Does violence in games lead to violence in kids? This has been a debate for many years. Same as it is in movies. The Video game industry has a self regulating rating system called ESRB which gives games ratings for (E)veryone, Everyone10+, (T)eens, (M)ature. But few retailers actually restrict the purchase of games of Teen or Mature rating. Wal-Mart being one of the few restricts sales of M rated games to those under 14.
On the console side, Nintendo has by far the fewest overall M rated games while Xbox360 has the most. Both Xbox, the originator of the concept on consoles, and Playstation3 both have parental controls which can be set to restrict the level of game play. They also extend this feature to DVD play as well.
This is all well and good but the question at hand is does playing violent games play a part in the behavioral development of children. I'm not a doctor and I don't play one on TV. But I do have kids and I can provide my own observations of how gaming impacts them.
First I should note that we do not typically allow our kids to play fighting games and no one under the age of 11 in our house is allowed to play or even watch an M rated game. M is might never be able to play in our house.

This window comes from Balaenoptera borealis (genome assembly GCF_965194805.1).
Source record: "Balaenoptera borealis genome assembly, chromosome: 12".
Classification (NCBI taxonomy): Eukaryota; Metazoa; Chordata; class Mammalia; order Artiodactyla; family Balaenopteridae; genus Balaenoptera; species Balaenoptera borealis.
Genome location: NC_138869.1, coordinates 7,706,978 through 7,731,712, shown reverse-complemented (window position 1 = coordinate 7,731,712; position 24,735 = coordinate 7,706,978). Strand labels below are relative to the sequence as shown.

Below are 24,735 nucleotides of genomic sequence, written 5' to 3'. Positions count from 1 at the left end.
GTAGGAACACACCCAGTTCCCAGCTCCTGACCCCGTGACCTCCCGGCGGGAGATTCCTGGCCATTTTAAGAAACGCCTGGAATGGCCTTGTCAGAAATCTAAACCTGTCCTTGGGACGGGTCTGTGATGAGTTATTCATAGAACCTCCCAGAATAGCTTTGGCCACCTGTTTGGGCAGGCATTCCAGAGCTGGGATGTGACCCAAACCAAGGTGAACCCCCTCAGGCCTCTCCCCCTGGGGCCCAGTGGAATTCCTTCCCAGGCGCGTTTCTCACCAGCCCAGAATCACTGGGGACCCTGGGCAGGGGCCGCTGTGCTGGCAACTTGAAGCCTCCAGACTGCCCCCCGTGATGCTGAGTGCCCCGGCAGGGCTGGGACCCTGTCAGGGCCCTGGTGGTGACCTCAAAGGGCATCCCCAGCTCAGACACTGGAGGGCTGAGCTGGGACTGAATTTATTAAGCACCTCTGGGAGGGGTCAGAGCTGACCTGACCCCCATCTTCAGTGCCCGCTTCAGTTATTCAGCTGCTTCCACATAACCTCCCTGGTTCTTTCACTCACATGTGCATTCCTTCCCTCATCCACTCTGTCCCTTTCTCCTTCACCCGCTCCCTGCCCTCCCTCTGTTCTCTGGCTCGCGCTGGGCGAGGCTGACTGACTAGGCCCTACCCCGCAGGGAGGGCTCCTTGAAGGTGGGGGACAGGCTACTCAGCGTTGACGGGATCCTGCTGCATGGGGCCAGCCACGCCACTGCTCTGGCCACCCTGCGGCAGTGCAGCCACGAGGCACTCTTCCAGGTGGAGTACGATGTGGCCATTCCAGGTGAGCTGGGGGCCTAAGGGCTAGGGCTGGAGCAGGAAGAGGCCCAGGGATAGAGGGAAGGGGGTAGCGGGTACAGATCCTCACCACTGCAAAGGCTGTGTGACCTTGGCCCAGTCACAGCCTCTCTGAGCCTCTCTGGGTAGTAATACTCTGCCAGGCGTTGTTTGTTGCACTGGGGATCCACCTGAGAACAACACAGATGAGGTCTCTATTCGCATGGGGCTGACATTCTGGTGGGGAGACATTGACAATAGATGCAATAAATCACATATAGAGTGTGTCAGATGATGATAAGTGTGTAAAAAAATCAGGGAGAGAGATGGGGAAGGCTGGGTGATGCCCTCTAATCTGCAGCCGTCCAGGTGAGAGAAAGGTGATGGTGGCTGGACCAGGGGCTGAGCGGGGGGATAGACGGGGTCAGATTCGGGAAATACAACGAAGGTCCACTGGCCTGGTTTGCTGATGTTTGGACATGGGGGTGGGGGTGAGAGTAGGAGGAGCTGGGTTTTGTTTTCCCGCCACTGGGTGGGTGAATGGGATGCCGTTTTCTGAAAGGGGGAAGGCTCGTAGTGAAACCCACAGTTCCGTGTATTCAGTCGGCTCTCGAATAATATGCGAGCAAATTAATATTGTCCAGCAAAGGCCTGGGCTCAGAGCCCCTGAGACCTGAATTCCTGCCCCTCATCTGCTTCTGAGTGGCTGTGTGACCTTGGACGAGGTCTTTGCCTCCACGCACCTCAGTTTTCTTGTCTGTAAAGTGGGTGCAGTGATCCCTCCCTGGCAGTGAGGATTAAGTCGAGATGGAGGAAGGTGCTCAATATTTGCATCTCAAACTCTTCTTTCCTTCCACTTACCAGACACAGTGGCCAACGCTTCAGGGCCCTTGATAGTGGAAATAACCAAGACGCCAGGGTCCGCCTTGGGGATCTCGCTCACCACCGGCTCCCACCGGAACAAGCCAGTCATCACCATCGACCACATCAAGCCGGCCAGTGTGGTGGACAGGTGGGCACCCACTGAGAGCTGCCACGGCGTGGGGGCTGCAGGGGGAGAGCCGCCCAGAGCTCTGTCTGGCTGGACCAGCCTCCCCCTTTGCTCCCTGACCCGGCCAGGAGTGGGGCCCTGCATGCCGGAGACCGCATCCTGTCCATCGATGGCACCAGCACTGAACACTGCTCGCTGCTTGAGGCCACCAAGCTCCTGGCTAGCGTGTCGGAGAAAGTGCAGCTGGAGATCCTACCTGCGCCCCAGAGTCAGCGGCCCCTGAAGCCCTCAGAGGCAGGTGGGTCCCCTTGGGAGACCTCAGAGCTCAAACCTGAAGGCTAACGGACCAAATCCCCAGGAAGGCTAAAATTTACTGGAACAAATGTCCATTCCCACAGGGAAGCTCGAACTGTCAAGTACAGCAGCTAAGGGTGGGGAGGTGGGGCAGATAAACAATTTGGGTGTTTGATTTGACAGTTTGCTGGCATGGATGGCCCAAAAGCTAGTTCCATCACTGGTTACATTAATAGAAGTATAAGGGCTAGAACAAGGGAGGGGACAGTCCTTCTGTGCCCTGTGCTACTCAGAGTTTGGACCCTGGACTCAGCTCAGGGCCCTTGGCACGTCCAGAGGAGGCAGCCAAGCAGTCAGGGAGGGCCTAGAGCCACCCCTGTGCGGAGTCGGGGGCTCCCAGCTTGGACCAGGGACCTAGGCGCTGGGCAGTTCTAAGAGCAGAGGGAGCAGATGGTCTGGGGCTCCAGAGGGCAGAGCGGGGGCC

This decision has come from observing our kids and seeing how their interaction changes immediately after playing any game that involves, hitting, shooting, or destroying. They do become more physical which each other, often times acting out or mimicking the actions of their on screen avatars. Sometimes this extends for the rest of the day or evening and can have a negative impact on their sleep.
Since we don't allow a lot of this sort of game play often, I can't say what long term effects it may have on their behavior but short term it certainly is not good. And this is the reason for the limited ability to play T and M in our house.
Next time your kids play an aggressive game take note of their behaviour immediately following and decide for yourself how to manage games in your household
Dad Said it's OK to play - but in moderation